First, global mortality did not statistically differ between placebo and evolocumab groups. Therefore, given that total mortality remains unchanged in both groups by Erviti’s analysis, any increase in cardiovascular mortality must be identical numerically to a reduction in non-cardiovascular (+ undetermined) mortality. The claim of increased cardiovascular mortality is thus numerically compensated by a reduction in non cardiovascular mortality. Of note, the FORIER trial was not powered to discriminate the effect of evolocumab on cardiovascular and non cardiovascular mortality; this lack of power remains for Ertivi’s analysis: none of their concerns is supported by any statistically significant difference. Further speculation regarding other individual end point sub group analysis must be interpreted with caution: it is fun to look at, but do not believe them [3]. While it is worth carefully reviewing the adjudication of cardiovascular mortality, FOURIER open label extension study suggest that longer treatment with evolocumab may indeed reduce cardiovascular mortality. [4]
    Even if we remain sceptical about a potential red...

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  • “Re: Letter to the Editor RE: "Restoring mortality data in the FOURIER cardiovascular outcomes trial of evolocumab in patients with cardiovascular disease: a reanalysis based on regulatory data". BMJ Open. 2022;12:3060172.”

    “Re: Letter to the Editor RE: "Restoring mortality data in the FOURIER cardiovascular outcomes trial of evolocumab in patients with cardiovascular disease: a reanalysis based on regulatory data". BMJ Open. 2022;12:3060172.”

    Dear editor,
    In their letter to the editor, Sabatine et al. comment on the restoration study of the FOURIER trial by Erviti et al.1 We agree that some discrepancies in locally established and adjudicated causes of deaths can be expected as part of the adjudication process. However, the trial investigators do not explain why there were so many discrepancies in FOURIER: 41.4% of locally established causes of deaths were not confirmed after central adjudication by the clinical-events committee. The site investigators attributed 358 of 870 deaths (41.1%) to a cardiovascular cause, and the committee 491 (56.4%): a difference of +15.3%. The high rate of discrepancies is surprising because both groups had all detailed clinical information at their disposal as well as the study protocol with definitions for cardiovascular events, and were blinded to the treatment status of the participants. Moreover, several previous studies have shown much lower discrepancy rates in other clinical outcomes trials that tested a drug for the prevention of cardiovascular disease. One recent study concerned the COMPASS trial among 27,395 patients that received rivaroxaban with aspirin, rivaroxaban monotherapy or aspirin monotherapy.2 There were 552 investiga...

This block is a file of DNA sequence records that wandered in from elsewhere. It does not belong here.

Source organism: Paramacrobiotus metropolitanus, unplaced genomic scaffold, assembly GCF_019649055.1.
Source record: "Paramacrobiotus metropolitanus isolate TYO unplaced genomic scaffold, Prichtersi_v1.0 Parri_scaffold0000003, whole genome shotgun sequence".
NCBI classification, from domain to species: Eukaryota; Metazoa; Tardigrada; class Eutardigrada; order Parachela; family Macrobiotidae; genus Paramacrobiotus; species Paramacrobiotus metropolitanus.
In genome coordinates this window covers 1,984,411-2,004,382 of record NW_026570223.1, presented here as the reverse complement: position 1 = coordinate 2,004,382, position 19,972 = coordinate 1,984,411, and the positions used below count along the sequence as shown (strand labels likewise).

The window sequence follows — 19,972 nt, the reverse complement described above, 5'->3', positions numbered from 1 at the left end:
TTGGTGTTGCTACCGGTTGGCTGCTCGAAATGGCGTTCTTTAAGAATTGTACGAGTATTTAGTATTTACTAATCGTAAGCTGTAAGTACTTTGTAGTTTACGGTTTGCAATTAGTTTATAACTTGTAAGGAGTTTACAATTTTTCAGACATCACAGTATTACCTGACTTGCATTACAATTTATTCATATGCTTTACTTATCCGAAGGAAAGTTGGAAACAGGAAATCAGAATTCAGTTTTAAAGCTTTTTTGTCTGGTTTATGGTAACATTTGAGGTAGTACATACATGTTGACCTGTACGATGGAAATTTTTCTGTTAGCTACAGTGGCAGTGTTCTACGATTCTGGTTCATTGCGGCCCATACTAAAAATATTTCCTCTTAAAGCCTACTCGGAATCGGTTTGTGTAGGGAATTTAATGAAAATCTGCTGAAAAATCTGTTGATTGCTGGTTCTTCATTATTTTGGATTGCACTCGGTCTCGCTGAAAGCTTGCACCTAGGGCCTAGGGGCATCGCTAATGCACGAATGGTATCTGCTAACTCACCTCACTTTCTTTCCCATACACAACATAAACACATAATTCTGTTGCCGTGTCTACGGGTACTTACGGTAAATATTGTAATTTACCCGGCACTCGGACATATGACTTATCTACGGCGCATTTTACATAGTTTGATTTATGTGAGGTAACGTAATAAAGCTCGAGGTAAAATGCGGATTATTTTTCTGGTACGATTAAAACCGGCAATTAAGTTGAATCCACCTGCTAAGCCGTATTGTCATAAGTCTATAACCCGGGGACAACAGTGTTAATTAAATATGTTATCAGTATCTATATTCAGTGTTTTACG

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  • Letter to the Editor RE: "Restoring mortality data in the FOURIER cardiovascular outcomes trial of evolocumab in patients with cardiovascular disease: a reanalysis based on regulatory data". BMJ Open. 2022;12:3060172.

    The article by Erviti et al.1 is fundamentally flawed, using incomplete data to reach incorrect conclusions. In FOURIER,2 event adjudication followed a rigorous, pre-specified, blinded process by the TIMI Clinical Events Committee (CEC). The occurrence of potential cardiovascular events of interest triggered collection of a full dossier containing all relevant and available source documents, including hospital notes, laboratory, ECG and imaging data, procedure reports, resuscitation or code summaries, death certificates, and autopsy reports. Each dossier was independently evaluated by 2 experienced, board-certified cardiologists (cardiovascular events) or neurologists (cerebrovascular events), blinded to treatment allocation. The CEC followed well-accepted practices used for 2 decades and supporting multiple peer-reviewed manuscripts and world-wide regulatory filings. Criteria for outcomes were consistent with FDA definitions.3 The adjudication charter was approved by the FDA before the trial commenced. At the end of the trial the FDA audited the adjudication process and results and had no findings of concern.
    In contrast, the authors’ work was post hoc and relied only on one document: the CSR narrative, which was generated predominantly based on limited information provided by the site upon learning of the event and not intended for the purpose of formal event adjudication. It is unclear what training and expertise, if any, those classifying events for this paper ha...

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  • Was it a methodical failure?

    I reviewed Dr. Erviti et all's article and found that the RIAT team likely missed something important related to the trial itself when they analyzed the study data published in the NEJM on February 13, 2019.
    The main point is that the article does not describe the data review process to adjudicate cardiovascular outcomes. The article only mentions the participation of the Data Monitoring Committee for the review of safety events and the adjudication of cases of death related or not to evolocumab. There is no mention of how the Committee was composed and what process was put in place for the adjudications. I can assume that the members of the Committee were physicians trained in cardiology for the review of major cardiovascular events and related deaths. Members of such Committees often request a lot of additional information from sites to review prior to the adjudications. The complete documentation generated for the adjudication of each case is usually not included in the Clinical Study Report (CSR) and is filed in the safety database. The authors also presented in Figures 1 and 2 examples of reports used in their review to determine inconsistent data. Looking at the format of those reports, it appears that they were automatically generated by the study data manager for a high-level description of the cases to include in the CSR. Those reports don’t show all the data that is normally collected in severe events on the CIOMS form for reporting to authorities and...